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Indian exports optimistic despite downtrend


Indian exports optimistic despite downtrend

India’s upbeat export figures weren’t immune to the pandemic outbreak and Russo-Ukrainian conflict. Last month, exports recorded a decline of 1.15 per cent year-on-year. The worst hit were cotton yarn, fabrics and handloom products which experienced negative growth of nearly 33 per cent.

Weak demand from traditional markets

Ajay Sahay, Director General and CEO, Federation of Indian Export Organisation points out, the trend being witnessed now is, receiving orders for low-value products because of high inflation. He believes, going ahead, we may see a little impact on the value of these products but volumes exported will remain intact. Stable volumes will have a positive impact on employment and job creation. This certainly signals practical optimism as sector experts feel India has pulled off a speedy post-pandemic recovery before Russia declared war on Ukraine. Sahay, also says, weak demand from India’s some of the biggest export markets, such as China, the European Union and the US, due to a slowdown in these regions and high inflation, as well as export restrictions on some commodities, has resulted in export drop.

Confidence on FTAs for future growth

As we moves towards the festive season at the end of the year, imports from the West are expected to increase. Additionally, the upcoming free-trade agreement with UK is another growth opportunity the sector is looking forward to. Apart from reducing tariffs, the FTA also looks at lowering non-tariff barriers, particularly technical barriers to trade around rules of origin, investor protection and IPR.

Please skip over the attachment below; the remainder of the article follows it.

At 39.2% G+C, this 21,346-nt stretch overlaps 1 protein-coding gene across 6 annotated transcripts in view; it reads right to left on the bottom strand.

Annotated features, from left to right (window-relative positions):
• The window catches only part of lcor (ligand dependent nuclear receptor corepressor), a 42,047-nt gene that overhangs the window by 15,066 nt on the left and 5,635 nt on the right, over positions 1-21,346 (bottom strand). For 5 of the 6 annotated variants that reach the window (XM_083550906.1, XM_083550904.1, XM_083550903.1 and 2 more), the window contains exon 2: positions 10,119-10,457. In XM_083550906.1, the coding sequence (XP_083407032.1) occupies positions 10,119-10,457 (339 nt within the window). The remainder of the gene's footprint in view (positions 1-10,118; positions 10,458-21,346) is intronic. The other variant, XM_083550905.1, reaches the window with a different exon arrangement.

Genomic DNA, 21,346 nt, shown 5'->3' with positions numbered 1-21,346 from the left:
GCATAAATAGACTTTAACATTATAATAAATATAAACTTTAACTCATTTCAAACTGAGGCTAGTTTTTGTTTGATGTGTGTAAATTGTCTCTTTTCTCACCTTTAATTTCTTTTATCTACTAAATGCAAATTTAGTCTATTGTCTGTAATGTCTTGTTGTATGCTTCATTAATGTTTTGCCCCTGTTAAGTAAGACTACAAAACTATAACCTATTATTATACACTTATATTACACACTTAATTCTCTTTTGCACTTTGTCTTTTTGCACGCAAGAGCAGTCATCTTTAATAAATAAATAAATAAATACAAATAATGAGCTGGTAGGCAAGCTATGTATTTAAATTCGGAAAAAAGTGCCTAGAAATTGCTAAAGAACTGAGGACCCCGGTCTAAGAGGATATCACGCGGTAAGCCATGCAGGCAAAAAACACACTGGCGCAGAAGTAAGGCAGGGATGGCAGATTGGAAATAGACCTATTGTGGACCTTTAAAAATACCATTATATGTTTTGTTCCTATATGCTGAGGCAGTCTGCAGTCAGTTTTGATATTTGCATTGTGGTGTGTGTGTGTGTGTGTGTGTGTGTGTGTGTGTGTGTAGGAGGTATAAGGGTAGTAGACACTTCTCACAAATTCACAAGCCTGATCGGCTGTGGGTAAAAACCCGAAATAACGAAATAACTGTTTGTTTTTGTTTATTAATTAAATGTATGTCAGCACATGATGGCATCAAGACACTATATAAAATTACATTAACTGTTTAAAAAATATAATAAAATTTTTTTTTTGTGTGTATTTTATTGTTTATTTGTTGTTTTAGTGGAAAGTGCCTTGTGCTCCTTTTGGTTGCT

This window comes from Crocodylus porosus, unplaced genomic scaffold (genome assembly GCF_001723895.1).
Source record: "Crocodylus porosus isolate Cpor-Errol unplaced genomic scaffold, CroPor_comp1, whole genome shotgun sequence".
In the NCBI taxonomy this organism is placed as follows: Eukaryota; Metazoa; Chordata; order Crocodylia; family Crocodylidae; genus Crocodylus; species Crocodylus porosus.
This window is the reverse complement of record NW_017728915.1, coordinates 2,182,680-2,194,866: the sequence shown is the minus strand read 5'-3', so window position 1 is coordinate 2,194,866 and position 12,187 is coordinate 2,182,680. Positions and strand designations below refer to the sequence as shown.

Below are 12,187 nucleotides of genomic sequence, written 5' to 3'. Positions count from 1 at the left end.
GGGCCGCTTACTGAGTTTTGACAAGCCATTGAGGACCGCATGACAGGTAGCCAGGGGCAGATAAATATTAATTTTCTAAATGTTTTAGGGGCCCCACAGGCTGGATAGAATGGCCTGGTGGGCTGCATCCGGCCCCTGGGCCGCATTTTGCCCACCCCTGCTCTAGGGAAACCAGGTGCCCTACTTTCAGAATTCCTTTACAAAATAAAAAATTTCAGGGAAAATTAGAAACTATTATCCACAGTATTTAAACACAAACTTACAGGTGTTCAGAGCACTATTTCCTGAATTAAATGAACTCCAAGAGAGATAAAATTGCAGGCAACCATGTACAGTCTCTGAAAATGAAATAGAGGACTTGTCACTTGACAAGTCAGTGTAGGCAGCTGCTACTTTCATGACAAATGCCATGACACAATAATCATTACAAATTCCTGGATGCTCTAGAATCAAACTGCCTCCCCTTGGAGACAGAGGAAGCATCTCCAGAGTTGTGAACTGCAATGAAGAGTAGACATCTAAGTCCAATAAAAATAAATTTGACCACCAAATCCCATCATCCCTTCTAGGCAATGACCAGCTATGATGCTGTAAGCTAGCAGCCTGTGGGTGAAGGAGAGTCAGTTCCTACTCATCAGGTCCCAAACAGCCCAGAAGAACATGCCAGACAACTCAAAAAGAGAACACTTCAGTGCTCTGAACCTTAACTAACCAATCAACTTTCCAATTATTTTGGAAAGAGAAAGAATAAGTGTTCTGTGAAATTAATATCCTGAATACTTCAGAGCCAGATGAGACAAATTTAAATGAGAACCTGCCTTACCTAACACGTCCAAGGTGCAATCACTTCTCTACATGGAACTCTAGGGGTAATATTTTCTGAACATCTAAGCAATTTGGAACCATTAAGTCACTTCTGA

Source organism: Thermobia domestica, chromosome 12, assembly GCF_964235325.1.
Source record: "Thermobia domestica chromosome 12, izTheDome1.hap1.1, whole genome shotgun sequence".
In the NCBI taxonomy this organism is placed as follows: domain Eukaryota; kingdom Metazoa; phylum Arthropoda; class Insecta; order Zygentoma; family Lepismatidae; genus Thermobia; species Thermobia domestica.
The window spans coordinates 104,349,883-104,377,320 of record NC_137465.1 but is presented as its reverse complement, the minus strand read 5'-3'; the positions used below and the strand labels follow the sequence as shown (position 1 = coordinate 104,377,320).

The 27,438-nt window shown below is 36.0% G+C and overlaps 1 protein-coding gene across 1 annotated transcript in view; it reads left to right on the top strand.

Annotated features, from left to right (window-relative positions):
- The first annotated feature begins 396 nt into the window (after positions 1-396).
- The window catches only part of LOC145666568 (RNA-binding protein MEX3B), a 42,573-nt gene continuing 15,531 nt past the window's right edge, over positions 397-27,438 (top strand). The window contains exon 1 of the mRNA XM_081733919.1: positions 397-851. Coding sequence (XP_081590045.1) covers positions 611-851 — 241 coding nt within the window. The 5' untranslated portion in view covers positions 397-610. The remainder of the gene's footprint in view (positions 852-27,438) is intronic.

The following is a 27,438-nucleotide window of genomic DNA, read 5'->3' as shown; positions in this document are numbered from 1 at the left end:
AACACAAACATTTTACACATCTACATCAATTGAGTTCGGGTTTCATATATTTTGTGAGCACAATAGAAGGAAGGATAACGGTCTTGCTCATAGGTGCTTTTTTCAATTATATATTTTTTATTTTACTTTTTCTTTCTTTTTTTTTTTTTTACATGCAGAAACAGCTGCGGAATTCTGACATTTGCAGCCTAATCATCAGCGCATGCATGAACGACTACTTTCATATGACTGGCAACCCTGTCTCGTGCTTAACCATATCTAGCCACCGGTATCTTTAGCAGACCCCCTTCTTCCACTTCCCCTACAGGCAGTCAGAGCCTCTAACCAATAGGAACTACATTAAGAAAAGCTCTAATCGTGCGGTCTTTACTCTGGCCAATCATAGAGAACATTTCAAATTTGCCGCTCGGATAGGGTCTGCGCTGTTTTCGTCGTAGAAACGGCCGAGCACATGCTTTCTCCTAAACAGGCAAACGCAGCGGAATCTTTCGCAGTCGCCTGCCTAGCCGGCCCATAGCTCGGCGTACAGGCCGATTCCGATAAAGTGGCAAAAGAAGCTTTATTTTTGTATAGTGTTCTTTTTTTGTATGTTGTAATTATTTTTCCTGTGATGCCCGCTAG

The Indian government is currently engaged in multiple FTA deals, prominent ones being the EU and Canada. It must be noted that the EU is the second largest trading bloc after the US. India’s exports to the EU jumped 57 per cent in 2021-22 to $65 billion. FTA negotiations are part of India’s broader strategy to forge balanced trade agreements with key economies and revamp existing trade pacts to improve trade and investment.

The recently-signed FTAs with the UAE and Australia are reaping good yields for Indian exports. The deal with Australia has 95 per cent of Indian merchandize duty free. Similarly, the figure stands at 90 per cent of exported merchandize to the UAE exempt from duties.

The department of commerce has revealed figures that clearly indicate that India’s export forges forward, growing from strength to strength. In March 2022, Indian exports recorded a whopping $40 billion plus, the largest figure for any given month. Whilst the department of commerce has set a target of $400 billion in merchandize exports for 2021-22, Indian exports overreached the target with total value of $418 billion.

India has moved away from exporting primary goods and is focused on value-added items instead. Local manufacturers who are the backbone of the ‘Make in India’ initiative have been the direct beneficiaries of the current sweep of FTAs. With each FTA signed, the scenario keeps getting more favorable for India.


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